@Paul_Kevin_Smith, I think at this point the ask should be for a CAG, which includes businesses and apartments (both used to be able to participate if on their block). I thought one would have been formed by now as it is supposed to be looked at in parallel with CodeNEXT. The City is not going to ditch the program in 2018, we need it to work better for all of Austin, and your initiating the discussion here can be a positive in moving that direction.
Currently COA allows cars to be stored on the street for extended periods, which is part of the reason RPP was started in Austin in areas adjacent to University housing. Why pay $100 a month for parking if you are allowed to eliminate parking turnover on urban core public street parking? RPP also helped with other abuses, but the NIMBY part of it went too far and got exported where that became it’s primary purpose. The rules were re-written to help make the program more successful (= widely adopted) apparently at detriment to community.
@Paul_Kevin_Smith, @Pete_Gilcrease, are you okay with something more like ‘signicantlly reform and if not eliminate RPP’?
I still think that means a community input cycle, the last batch of changes was made without any, and making sure that don’t happen again with CodeNEXT is important.
I don’t see any moral difference between a student parking on a public street and a homeowner doing so, nor do I suspect most in FAN would.
The key here is that if street parking is constantly used (and difficult to find openings in), it is underpriced. The goal ought to be to set the price for that parking at a level where most of it, but not all of it, is used at most times. If that means a buck a day, so be it. If it means a permit once a year costs $500 instead of $30, that’s what should happen. The only time street parking should be free is if it’s rarely used (when the cost to manage a payment program would vastly exceed the revenue generated).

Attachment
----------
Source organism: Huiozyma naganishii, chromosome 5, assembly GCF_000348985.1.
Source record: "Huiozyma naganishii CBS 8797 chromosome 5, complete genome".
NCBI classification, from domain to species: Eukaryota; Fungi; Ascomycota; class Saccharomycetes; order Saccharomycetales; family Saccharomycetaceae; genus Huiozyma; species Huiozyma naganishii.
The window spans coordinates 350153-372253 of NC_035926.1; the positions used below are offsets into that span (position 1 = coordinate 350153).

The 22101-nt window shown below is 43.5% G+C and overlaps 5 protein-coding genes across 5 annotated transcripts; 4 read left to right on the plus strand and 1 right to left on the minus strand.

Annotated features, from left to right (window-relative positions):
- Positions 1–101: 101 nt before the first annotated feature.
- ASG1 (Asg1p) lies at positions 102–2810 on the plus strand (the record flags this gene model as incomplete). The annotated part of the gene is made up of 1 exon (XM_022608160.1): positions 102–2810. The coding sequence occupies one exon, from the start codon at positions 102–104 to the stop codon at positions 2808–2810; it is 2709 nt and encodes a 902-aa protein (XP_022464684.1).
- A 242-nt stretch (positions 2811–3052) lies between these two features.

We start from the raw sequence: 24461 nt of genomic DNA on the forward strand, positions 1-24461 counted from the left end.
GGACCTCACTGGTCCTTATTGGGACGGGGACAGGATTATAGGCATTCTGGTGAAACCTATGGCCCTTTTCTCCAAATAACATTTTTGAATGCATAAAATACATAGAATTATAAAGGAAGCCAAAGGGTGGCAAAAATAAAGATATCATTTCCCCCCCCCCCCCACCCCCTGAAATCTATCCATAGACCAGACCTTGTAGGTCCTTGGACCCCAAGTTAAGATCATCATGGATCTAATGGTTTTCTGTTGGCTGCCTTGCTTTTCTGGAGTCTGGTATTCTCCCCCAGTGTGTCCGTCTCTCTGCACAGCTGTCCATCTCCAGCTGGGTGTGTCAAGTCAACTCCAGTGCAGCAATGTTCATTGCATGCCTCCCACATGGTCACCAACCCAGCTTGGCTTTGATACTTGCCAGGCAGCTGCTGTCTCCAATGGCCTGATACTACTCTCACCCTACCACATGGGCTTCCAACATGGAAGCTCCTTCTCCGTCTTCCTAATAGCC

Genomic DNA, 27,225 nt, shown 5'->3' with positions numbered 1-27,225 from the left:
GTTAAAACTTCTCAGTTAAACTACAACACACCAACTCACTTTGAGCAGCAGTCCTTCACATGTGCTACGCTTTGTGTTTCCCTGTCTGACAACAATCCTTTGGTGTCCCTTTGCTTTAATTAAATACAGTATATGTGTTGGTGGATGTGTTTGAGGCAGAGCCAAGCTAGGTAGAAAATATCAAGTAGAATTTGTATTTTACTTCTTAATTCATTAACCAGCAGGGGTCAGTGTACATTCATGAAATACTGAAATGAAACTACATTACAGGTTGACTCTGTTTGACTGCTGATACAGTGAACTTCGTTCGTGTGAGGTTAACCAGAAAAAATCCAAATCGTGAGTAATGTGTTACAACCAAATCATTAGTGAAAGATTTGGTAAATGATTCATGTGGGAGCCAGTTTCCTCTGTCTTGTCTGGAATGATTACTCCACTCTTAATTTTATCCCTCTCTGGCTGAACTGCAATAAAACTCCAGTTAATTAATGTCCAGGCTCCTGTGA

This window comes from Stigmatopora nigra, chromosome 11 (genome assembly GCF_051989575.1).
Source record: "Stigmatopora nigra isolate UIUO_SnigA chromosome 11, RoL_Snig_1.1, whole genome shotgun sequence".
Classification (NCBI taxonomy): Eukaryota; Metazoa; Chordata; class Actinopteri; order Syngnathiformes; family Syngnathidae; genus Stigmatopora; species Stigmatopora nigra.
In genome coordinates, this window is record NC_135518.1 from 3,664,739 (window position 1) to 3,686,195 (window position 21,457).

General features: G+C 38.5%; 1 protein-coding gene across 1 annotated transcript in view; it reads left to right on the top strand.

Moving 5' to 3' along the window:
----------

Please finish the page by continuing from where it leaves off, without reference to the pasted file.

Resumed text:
No discount should be available to property owners, because they do not own that street. I’m willing to bend for somebody who has a disabled parking permit - 50% discount.
I say this having no off-street parking at the house I live in now; and having previously lived for 10 years with RPPP. It’s just the right thing to do.
That would probably be fine with me. I’m not sure if I can think of any reason that I would be ok with RPP though. In the case of cars being parked in placed for extended periods of time or anything else I might be ok with putting metered parking there - even metered parking with free or low cost parking stickers for residents, but I don’t really see any reason to specifically ban people from parking on a public street. Ultimately, if someone is a resident and they want a place to park and that’s really important to them, then they could always put a parking place on their lot by their house.